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June 26, 2008

Oakland crosswalk upgrades to begin

Oakland pedestrians soon will see improvements at 11 intersections along Fifth and Forbes avenues. A $2.1 million project designed to improve pedestrian safety and mobility has received the go-ahead to begin June 30.

Improvements will be made to the intersections on Forbes and Fifth avenues at South Bouquet Street, Atwood Street, Meyran Avenue and McKee Place as well as the intersections of Fifth Avenue and Thackeray Street, Fifth Avenue and DeSoto Street, and Forbes and Oakland avenues.

The project will include new countdown pedestrian crossing signals with bright LED lighting (similar to signals already in place near Schenley Plaza), wider crosswalks with more visible striping, curb extensions, the addition of landscaping to the traffic island at Fifth and DeSoto and new decorative street lighting.

Curb extensions that will be added on the north sides of Fifth and Forbes avenues are designed to shorten the crossing distance for pedestrians and increase visibility, but will not eliminate any parking places, said Mavis Rainey, executive director of the Oakland Transportation Management Association. OTMA is a project sponsor, along with the City of Pittsburgh.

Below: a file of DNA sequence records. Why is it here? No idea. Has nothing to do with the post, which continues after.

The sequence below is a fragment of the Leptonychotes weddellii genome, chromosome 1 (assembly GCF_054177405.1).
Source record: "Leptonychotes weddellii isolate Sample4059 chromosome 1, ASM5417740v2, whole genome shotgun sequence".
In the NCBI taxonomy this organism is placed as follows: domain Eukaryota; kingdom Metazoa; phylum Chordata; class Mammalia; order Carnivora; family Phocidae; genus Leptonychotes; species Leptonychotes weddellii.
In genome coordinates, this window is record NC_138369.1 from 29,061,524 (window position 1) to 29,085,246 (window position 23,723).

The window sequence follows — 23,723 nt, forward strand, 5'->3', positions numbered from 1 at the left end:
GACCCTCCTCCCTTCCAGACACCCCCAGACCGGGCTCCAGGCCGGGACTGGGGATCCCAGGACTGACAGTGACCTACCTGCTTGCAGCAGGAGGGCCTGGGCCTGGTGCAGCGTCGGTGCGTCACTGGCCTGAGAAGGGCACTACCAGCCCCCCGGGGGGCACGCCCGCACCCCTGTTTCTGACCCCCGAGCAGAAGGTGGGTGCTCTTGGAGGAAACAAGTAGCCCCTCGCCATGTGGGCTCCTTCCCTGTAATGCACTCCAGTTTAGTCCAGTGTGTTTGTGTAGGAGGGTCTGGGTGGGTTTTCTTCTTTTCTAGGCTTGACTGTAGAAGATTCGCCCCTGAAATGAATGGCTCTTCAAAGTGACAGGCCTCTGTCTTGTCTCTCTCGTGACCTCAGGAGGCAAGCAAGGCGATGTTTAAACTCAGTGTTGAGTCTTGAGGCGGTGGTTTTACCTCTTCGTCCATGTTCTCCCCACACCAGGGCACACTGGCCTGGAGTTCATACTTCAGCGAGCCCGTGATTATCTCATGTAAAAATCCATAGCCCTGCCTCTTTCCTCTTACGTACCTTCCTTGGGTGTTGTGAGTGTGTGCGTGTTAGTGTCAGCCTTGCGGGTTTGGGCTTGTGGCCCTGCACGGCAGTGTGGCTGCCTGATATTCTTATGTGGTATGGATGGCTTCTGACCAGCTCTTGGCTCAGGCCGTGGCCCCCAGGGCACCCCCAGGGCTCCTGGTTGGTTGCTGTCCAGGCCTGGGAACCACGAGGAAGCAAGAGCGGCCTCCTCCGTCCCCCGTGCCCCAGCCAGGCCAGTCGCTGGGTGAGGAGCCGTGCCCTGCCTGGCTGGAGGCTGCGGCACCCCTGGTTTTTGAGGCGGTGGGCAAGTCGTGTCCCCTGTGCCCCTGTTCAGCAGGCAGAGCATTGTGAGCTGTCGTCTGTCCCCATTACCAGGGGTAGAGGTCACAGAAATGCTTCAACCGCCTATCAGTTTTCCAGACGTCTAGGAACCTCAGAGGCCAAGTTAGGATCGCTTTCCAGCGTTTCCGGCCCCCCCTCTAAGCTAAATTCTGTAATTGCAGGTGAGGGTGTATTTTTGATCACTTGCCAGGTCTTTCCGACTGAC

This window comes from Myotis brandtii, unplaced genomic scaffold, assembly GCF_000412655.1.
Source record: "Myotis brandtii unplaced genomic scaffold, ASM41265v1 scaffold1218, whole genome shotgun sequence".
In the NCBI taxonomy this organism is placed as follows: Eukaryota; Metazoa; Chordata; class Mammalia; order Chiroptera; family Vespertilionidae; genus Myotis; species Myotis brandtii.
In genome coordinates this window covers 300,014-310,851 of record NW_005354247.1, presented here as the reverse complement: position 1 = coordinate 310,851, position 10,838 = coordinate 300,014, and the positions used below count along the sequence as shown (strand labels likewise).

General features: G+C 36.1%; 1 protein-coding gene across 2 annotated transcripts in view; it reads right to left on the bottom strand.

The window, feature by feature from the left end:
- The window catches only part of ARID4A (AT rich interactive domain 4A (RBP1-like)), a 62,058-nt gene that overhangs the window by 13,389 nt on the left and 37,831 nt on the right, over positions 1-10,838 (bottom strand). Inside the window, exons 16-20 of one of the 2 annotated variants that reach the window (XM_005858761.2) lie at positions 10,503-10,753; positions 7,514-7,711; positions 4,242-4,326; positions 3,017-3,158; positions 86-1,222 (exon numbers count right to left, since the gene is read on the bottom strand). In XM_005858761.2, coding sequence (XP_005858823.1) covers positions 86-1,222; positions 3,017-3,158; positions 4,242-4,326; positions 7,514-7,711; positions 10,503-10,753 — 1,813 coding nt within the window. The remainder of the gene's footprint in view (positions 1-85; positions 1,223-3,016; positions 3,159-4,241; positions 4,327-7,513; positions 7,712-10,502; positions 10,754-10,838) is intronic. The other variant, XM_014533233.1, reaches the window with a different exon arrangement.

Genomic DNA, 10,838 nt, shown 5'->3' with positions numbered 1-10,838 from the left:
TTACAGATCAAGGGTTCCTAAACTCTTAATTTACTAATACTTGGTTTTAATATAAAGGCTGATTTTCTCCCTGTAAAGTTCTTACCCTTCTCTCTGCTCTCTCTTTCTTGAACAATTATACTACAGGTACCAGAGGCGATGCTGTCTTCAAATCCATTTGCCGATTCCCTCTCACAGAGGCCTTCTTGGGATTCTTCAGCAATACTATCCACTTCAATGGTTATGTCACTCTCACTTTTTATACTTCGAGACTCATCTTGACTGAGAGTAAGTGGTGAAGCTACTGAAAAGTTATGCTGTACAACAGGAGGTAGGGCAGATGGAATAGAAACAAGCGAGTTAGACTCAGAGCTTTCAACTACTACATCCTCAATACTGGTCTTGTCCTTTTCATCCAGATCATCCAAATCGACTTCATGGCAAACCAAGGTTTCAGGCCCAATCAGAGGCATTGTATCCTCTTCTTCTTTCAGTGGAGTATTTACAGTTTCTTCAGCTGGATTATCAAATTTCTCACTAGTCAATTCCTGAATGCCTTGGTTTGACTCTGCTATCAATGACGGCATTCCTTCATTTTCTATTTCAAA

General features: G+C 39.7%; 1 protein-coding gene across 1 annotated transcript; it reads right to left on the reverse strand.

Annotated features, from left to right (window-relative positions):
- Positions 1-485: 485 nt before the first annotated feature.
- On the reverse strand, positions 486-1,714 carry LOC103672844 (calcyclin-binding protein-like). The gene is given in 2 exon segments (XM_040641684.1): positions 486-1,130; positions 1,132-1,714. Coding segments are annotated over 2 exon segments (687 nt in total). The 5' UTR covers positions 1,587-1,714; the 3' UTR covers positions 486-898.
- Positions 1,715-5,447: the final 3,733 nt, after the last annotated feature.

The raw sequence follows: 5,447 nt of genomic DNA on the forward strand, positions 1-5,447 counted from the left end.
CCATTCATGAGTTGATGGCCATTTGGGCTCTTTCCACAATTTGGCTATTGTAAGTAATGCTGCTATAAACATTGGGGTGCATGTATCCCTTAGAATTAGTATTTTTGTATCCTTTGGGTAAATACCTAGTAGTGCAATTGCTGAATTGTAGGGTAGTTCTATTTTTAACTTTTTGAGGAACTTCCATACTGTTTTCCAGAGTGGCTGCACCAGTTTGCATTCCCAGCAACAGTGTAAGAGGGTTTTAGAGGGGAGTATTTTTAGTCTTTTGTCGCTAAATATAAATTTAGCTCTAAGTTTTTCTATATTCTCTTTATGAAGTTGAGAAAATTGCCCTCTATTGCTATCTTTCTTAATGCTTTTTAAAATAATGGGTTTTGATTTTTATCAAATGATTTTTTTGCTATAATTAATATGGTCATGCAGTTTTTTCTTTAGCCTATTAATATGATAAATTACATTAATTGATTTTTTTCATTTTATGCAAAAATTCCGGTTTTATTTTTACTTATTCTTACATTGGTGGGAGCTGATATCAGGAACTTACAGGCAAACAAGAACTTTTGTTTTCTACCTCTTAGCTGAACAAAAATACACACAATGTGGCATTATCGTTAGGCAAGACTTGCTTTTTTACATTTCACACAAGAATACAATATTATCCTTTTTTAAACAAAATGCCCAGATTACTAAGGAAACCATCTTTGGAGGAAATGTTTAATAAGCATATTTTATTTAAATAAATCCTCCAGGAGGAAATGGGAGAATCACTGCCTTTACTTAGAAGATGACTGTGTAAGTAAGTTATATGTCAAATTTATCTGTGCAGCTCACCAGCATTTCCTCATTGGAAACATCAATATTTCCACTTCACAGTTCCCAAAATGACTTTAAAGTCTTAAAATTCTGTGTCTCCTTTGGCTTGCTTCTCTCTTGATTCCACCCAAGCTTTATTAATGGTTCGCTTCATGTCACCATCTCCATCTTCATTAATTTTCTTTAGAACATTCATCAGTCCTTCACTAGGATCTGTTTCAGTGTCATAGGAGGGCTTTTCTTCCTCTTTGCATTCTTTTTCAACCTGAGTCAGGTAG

The contractor for the project is Michael Facchiano Contracting of Pittsburgh. Work is to be done from 9 p.m. to 6 a.m. to minimize disruptions during high-traffic periods. Plans call for the work to begin at Fifth Avenue and Thackeray and work east to west (toward Downtown), then move to the intersection of Forbes and South Bouquet and continue east to west. Rainey said intermittent sidewalk and lane closures at the cross streets may occur during the project, which is anticipated to continue through the end of 2008.

Plans for the project, funded by the state’s Hometown Streets/Safe Routes to School program, have been in the works since 2004, said Rainey. “This is one of the largest things we’ve done as an agency,” she said. “We’re glad it’s coming to fruition.”

The initial project cost was to be $1.48 million, but increases in fuel and concrete prices in addition to the cost of working at night drove the price tag to $2.1 million.

To cover the higher costs, OTMA rounded out the initial funding from the Southwestern Pennsylvania Commission and the Pennsylvania Department of Transportation’s Hometown Streets/Safe Routes to School program with contributions from the University, UPMC and the city.

Pitt already had provided in-kind support for the project by offering planning and construction management services valued at $250,000. Rainey said Pitt has since made a financial contribution in an undisclosed amount.

Details on the project are available online at Updates will be posted on the web site. Those who prefer to receive OTMA alerts via email may subscribe to the list by calling 412/687-4505, Rainey said.

—Kimberly K. Barlow

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